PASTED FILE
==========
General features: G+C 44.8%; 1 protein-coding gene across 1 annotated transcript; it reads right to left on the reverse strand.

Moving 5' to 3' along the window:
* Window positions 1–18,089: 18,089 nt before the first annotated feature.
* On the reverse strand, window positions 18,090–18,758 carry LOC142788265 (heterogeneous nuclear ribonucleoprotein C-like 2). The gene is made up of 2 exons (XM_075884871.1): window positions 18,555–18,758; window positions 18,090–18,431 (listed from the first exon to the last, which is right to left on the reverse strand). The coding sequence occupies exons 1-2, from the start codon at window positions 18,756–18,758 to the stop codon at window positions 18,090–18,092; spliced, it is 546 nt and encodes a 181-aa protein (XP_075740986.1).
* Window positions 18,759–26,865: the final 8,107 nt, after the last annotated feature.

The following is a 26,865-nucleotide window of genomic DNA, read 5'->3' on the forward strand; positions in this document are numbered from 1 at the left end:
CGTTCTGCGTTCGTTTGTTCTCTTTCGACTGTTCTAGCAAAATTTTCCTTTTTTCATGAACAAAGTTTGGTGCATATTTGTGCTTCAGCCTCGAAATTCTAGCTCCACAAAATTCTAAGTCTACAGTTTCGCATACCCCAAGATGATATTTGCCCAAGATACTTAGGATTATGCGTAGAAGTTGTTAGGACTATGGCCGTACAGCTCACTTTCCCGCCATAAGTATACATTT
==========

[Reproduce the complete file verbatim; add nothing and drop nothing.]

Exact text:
General features: G+C 44.8%; 1 protein-coding gene across 1 annotated transcript; it reads right to left on the reverse strand.

Moving 5' to 3' along the window:
* Window positions 1–18,089: 18,089 nt before the first annotated feature.
* On the reverse strand, window positions 18,090–18,758 carry LOC142788265 (heterogeneous nuclear ribonucleoprotein C-like 2). The gene is made up of 2 exons (XM_075884871.1): window positions 18,555–18,758; window positions 18,090–18,431 (listed from the first exon to the last, which is right to left on the reverse strand). The coding sequence occupies exons 1-2, from the start codon at window positions 18,756–18,758 to the stop codon at window positions 18,090–18,092; spliced, it is 546 nt and encodes a 181-aa protein (XP_075740986.1).
* Window positions 18,759–26,865: the final 8,107 nt, after the last annotated feature.

The following is a 26,865-nucleotide window of genomic DNA, read 5'->3' on the forward strand; positions in this document are numbered from 1 at the left end:
CGTTCTGCGTTCGTTTGTTCTCTTTCGACTGTTCTAGCAAAATTTTCCTTTTTTCATGAACAAAGTTTGGTGCATATTTGTGCTTCAGCCTCGAAATTCTAGCTCCACAAAATTCTAAGTCTACAGTTTCGCATACCCCAAGATGATATTTGCCCAAGATACTTAGGATTATGCGTAGAAGTTGTTAGGACTATGGCCGTACAGCTCACTTTCCCGCCATAAGTATACATTT